Paying off Hard Money Lender Early - Posted by Anthony

Posted by Bob Beckman on January 16, 2002 at 21:07:44:

Good post Jim!
Bob Beckman
Rehab Funding

Paying off Hard Money Lender Early - Posted by Anthony

Posted by Anthony on January 16, 2002 at 17:17:32:

If I borrow $10k to purchase multi-family and resell for $30k note and sell note for $25k I have enough to pay off my lender. Do u think he/she will accept my offer with lets say $5k attached to $10k making it $15k for Lender in same year and $10k for me. Has anyone ever did this before

Added Question - Posted by Anthony

Posted by Anthony on January 16, 2002 at 17:28:38:

whats the difference between hard money and private money ? which wants a lesser yeild ? Do you advertise in classifieds for private money ???

Hard Money vs. Private Money - Posted by Jim Kennedy - Houston, TX

Posted by Jim Kennedy - Houston, TX on January 16, 2002 at 20:33:44:

Lately, I’ve seen the terms “private money” and “hard money” used synonymously. Here’ a copy of a post I made awhile back:

It may merely be semantics, but I think of “private money” and “hard money” as two closely related but different sources of funding. I consider the main distinction between hard money and private money is that hard money comes from sources routinely accustomed to funding transactions while private money comes from sources that don’t ordinarily fund deals and may never have funded a deal before. These are generally private individuals who you cultivate as a source of funds, e.g. your doctor, dentist, accountant, neighbor, relative, former co-worker, or basically anyone you know who may have some money to invest.

In the case of hard money, the lender generally dictates the terms of the loan. On the other hand, with private money, the terms of the loan are very negotiable between the private money investor and the real estate investor.

Depending on the lender, hard money will want an LTV of 65% or lower, interest in the teens (12% - 18%), with 3-10 points and possibly a pre-payment penalty. Some hard money lenders will base the LTV on the ?after repaired? value as opposed to the ?as is? value. This allows the investor to pay for the repairs as well as the acquisition of the property. In those cases, the repair funds are generally held in escrow and released on draws after each stage of the rehab is completed.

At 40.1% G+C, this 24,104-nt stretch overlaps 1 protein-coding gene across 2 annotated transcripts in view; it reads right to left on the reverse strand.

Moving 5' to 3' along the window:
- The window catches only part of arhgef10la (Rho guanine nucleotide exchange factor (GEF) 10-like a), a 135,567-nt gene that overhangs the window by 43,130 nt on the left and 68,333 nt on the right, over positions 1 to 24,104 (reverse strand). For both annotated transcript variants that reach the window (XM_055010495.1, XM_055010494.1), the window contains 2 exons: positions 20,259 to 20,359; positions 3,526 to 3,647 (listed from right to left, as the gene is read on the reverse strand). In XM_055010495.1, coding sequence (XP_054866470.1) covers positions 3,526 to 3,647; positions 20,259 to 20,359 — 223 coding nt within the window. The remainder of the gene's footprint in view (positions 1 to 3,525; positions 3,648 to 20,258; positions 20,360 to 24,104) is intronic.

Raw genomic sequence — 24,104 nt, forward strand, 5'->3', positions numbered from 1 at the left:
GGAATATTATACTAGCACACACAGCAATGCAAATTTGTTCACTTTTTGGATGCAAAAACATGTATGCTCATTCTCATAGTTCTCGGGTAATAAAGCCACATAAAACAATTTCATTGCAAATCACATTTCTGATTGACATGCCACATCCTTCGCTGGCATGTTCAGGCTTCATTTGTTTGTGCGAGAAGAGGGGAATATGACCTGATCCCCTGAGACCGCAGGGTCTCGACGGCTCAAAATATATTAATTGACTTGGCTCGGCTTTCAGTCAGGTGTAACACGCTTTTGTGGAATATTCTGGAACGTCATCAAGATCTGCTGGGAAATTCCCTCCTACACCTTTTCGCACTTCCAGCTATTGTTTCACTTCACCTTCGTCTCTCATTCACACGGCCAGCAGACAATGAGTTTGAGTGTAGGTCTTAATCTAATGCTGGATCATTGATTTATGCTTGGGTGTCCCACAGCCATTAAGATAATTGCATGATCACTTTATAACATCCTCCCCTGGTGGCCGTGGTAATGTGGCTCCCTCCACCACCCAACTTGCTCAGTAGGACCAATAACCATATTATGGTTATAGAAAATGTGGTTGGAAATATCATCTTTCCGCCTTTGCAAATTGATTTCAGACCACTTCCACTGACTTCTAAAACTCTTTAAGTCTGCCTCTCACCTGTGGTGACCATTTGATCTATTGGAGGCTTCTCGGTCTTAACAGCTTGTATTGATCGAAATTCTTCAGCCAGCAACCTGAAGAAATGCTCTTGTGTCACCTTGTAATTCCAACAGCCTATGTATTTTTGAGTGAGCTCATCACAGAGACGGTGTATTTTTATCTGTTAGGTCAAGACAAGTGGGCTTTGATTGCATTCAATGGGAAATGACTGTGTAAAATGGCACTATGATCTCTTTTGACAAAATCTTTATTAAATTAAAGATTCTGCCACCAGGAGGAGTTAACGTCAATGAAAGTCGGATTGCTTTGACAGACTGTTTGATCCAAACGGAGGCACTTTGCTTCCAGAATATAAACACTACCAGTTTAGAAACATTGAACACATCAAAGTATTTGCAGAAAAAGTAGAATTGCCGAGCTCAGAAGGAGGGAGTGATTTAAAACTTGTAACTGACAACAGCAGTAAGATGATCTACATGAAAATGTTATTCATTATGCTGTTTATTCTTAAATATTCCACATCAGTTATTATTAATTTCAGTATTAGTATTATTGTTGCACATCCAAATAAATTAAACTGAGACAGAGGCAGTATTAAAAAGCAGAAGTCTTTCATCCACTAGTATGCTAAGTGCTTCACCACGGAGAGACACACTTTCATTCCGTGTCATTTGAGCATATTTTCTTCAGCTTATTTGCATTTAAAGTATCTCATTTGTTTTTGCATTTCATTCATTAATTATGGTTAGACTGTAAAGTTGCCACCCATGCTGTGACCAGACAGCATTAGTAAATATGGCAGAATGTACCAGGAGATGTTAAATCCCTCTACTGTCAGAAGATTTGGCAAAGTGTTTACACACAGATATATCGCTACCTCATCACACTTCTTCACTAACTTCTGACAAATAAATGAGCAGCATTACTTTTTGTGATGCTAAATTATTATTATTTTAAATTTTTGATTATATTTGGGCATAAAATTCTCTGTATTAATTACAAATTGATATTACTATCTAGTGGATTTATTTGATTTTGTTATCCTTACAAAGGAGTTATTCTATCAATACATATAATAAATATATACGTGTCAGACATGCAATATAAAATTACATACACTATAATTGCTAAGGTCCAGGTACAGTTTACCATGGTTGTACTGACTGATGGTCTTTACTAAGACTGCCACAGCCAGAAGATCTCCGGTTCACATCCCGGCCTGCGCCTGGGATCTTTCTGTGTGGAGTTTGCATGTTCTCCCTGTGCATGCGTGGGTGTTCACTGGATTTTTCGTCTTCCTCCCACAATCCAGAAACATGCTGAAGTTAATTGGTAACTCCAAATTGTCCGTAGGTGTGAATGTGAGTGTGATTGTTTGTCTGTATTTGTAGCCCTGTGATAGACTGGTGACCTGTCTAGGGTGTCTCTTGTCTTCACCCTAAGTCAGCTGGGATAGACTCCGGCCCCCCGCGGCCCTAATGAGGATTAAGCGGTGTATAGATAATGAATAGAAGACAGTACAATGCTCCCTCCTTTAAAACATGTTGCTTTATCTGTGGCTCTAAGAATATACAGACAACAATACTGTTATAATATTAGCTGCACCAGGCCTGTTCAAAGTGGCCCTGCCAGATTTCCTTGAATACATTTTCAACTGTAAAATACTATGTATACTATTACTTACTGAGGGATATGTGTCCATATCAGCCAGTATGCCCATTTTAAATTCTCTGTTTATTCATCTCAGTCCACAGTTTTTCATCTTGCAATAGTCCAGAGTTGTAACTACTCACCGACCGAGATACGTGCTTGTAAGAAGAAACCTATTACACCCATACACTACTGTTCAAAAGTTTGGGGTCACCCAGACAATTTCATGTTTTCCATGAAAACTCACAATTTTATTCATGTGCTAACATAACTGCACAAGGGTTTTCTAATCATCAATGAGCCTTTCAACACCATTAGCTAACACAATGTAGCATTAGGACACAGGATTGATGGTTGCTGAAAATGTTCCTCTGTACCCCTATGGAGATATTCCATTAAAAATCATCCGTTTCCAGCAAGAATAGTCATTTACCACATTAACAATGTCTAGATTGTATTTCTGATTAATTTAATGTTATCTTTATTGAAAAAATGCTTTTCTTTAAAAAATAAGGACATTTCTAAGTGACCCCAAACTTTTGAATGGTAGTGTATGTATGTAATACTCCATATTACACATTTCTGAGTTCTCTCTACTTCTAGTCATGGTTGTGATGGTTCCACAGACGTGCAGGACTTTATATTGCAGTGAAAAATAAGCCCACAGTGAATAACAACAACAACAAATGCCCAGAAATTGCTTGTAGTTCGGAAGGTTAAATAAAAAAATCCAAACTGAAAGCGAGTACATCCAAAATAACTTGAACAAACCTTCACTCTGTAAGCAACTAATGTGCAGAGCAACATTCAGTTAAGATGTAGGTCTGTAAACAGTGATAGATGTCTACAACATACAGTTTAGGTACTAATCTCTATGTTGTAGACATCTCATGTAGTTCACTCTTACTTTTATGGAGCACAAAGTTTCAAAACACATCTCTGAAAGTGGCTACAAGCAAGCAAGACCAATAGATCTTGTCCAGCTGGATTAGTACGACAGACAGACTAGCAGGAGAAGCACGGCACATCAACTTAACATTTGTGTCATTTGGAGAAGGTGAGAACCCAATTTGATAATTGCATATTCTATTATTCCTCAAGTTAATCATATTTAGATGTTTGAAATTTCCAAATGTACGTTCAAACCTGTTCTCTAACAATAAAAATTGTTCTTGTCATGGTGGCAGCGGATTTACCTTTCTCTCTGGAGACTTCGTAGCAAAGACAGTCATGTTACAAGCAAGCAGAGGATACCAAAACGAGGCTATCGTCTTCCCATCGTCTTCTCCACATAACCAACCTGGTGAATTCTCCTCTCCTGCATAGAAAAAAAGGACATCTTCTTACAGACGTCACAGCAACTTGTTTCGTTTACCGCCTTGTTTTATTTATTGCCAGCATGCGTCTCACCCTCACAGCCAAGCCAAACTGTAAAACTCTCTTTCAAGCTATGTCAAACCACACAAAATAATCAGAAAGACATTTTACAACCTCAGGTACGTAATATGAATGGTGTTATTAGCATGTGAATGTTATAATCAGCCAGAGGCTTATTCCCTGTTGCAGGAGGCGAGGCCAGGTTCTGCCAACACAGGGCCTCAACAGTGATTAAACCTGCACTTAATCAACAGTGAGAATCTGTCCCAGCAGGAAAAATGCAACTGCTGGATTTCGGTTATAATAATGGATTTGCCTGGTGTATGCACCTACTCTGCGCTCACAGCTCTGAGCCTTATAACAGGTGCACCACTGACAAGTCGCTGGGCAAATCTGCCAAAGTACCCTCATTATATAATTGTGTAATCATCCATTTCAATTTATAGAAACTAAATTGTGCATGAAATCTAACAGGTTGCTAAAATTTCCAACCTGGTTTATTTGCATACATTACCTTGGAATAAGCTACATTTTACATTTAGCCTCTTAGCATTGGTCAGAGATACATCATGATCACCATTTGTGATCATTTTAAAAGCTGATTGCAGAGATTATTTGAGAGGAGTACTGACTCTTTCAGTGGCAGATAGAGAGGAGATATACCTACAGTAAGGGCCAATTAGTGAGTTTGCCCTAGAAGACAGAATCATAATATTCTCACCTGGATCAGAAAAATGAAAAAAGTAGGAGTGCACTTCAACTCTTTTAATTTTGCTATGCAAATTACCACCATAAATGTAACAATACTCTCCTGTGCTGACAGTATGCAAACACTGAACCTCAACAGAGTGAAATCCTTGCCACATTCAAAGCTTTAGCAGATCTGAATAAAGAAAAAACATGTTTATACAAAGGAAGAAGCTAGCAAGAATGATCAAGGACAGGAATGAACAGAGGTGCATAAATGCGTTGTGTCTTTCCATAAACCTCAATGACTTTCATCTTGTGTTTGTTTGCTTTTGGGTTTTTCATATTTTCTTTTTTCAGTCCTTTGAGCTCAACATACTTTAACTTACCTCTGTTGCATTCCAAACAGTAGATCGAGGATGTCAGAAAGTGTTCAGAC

A hard money lender is also known as an equity-based lender. In most cases, these folks are either full time hard money lenders or regularly make hard money loans as a supplemental source of business.

Ed Wachsman has a pretty good explanation of hard money in his How To article titled ?A Glossary Of Common Terms Used In Loans And Lending?. You can find it at:

Regarding private money, when I approach a private individual to see if there’s any interest in funding a deal with me, I try to find out what will make the investor happy. I’ll ask the investor what kind of a return he/she is currently getting on their money. I then ask what kind of return they’d be looking for on our deals. I’ve had people quote me rates as low as 10% and as high as 25%. I then structure the deal so that my investor receives more than he asked for. If he says he’d be happy with 10%, I give him 11% or 12%. If he says he’d be happy with 15%, I give him 16% or 17%. Rarely do any of my private money investors ask for points, but sometimes I’ll offer one or two points just to sweeten the return for my investor. As long as the deal will support the cost of the funds, I’m not too worried about the interest rate. The availability of the money is generally more important to me than the cost. Naturally, if the investor asks for more than the deal can afford to pay, we either negotiate more reasonable terms or I take a pass on that particular investor for that particular deal.

By the way, hard money lenders generally get the funds that they loan out as “hard money” from private investors.

Hope this helps.

Best of Success!!

Jim Kennedy,
Houston, TX